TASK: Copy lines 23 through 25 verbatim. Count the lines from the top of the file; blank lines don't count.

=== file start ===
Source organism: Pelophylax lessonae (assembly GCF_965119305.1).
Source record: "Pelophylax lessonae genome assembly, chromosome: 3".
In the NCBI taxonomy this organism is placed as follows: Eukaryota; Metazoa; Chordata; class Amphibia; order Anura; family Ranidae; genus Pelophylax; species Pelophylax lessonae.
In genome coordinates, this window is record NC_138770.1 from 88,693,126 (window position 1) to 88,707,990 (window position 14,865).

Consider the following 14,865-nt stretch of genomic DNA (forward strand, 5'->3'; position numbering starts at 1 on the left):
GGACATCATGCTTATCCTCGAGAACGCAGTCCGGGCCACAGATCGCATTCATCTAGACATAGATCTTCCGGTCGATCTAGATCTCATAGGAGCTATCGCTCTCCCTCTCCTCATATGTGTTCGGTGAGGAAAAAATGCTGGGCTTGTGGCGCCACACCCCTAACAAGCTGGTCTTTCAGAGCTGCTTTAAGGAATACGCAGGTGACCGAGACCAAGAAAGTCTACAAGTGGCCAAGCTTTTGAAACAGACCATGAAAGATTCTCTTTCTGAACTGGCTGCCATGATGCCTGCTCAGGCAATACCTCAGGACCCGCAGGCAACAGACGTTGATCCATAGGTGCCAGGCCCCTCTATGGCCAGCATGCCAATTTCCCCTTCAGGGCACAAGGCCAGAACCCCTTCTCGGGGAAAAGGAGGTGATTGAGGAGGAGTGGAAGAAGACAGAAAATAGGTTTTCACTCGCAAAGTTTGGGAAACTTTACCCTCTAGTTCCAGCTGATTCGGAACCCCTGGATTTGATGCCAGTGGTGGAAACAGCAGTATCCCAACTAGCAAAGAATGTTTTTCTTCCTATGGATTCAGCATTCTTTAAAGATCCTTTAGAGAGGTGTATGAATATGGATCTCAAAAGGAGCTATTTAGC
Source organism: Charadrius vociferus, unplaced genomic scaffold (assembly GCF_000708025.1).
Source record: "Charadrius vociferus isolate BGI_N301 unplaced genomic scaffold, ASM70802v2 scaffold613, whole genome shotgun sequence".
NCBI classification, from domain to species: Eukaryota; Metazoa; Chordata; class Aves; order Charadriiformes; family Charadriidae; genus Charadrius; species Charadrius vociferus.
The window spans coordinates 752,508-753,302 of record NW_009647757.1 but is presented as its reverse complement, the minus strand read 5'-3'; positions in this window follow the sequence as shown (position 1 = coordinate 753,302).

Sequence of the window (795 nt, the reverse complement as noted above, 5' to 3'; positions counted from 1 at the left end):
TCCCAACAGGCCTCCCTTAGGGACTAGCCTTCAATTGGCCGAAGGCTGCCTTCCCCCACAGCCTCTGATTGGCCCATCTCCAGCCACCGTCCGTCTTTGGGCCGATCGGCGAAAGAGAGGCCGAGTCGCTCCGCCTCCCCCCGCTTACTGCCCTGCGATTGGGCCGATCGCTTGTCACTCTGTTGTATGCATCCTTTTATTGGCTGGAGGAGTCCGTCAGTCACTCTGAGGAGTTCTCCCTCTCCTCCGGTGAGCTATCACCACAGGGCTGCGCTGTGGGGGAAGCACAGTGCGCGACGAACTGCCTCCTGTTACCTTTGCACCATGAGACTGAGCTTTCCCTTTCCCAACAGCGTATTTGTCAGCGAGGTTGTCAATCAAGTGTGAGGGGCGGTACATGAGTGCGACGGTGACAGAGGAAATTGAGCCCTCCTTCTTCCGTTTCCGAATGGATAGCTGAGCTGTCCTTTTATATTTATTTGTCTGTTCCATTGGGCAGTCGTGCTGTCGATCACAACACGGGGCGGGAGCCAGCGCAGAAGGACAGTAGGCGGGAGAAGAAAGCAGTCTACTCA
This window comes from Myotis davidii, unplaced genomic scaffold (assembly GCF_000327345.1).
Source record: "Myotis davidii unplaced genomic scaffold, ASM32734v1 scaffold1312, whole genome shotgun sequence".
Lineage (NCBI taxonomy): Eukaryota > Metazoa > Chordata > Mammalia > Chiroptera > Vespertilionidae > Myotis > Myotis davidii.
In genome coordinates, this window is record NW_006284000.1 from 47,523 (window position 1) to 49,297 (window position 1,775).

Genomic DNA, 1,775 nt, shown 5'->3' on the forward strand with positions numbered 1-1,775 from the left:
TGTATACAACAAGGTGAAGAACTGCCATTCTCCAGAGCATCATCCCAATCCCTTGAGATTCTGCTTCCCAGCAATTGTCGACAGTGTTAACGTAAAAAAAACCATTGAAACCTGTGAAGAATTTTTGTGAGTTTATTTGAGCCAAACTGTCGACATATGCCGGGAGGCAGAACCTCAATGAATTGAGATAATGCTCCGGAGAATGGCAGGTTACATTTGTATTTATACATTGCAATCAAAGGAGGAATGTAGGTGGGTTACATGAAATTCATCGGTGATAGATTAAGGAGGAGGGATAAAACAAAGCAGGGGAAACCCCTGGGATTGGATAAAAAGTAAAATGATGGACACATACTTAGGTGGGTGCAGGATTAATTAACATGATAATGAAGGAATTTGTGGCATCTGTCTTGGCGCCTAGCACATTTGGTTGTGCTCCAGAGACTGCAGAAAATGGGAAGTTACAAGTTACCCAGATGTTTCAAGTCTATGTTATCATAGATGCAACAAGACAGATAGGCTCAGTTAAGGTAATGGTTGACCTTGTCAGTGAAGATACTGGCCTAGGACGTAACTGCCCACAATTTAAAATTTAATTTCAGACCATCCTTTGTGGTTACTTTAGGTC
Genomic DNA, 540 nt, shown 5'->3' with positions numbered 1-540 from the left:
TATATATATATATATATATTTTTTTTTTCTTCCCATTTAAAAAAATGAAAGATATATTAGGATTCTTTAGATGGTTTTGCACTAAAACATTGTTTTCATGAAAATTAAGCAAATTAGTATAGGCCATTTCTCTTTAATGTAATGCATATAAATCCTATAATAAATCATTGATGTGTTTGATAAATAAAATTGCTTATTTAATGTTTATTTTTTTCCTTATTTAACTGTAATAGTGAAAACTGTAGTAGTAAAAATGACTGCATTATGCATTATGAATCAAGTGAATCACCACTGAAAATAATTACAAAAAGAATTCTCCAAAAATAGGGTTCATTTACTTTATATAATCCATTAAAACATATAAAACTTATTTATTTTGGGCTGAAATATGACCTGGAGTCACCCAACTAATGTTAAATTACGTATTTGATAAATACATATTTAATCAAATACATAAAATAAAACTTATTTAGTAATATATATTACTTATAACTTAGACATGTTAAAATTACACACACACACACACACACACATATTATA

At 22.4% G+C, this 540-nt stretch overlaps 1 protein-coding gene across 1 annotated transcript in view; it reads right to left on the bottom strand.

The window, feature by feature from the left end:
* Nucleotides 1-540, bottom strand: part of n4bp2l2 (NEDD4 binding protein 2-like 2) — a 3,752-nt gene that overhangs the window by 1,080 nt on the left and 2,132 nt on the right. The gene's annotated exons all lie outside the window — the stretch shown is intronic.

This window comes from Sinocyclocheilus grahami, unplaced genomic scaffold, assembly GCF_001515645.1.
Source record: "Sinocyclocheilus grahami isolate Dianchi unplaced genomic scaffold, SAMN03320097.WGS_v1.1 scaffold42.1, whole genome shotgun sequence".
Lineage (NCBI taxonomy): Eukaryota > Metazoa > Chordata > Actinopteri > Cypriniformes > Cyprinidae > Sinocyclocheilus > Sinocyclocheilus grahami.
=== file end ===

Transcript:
* Nucleotides 1-540, bottom strand: part of n4bp2l2 (NEDD4 binding protein 2-like 2) — a 3,752-nt gene that overhangs the window by 1,080 nt on the left and 2,132 nt on the right. The gene's annotated exons all lie outside the window — the stretch shown is intronic.

This window comes from Sinocyclocheilus grahami, unplaced genomic scaffold, assembly GCF_001515645.1.
Source record: "Sinocyclocheilus grahami isolate Dianchi unplaced genomic scaffold, SAMN03320097.WGS_v1.1 scaffold42.1, whole genome shotgun sequence".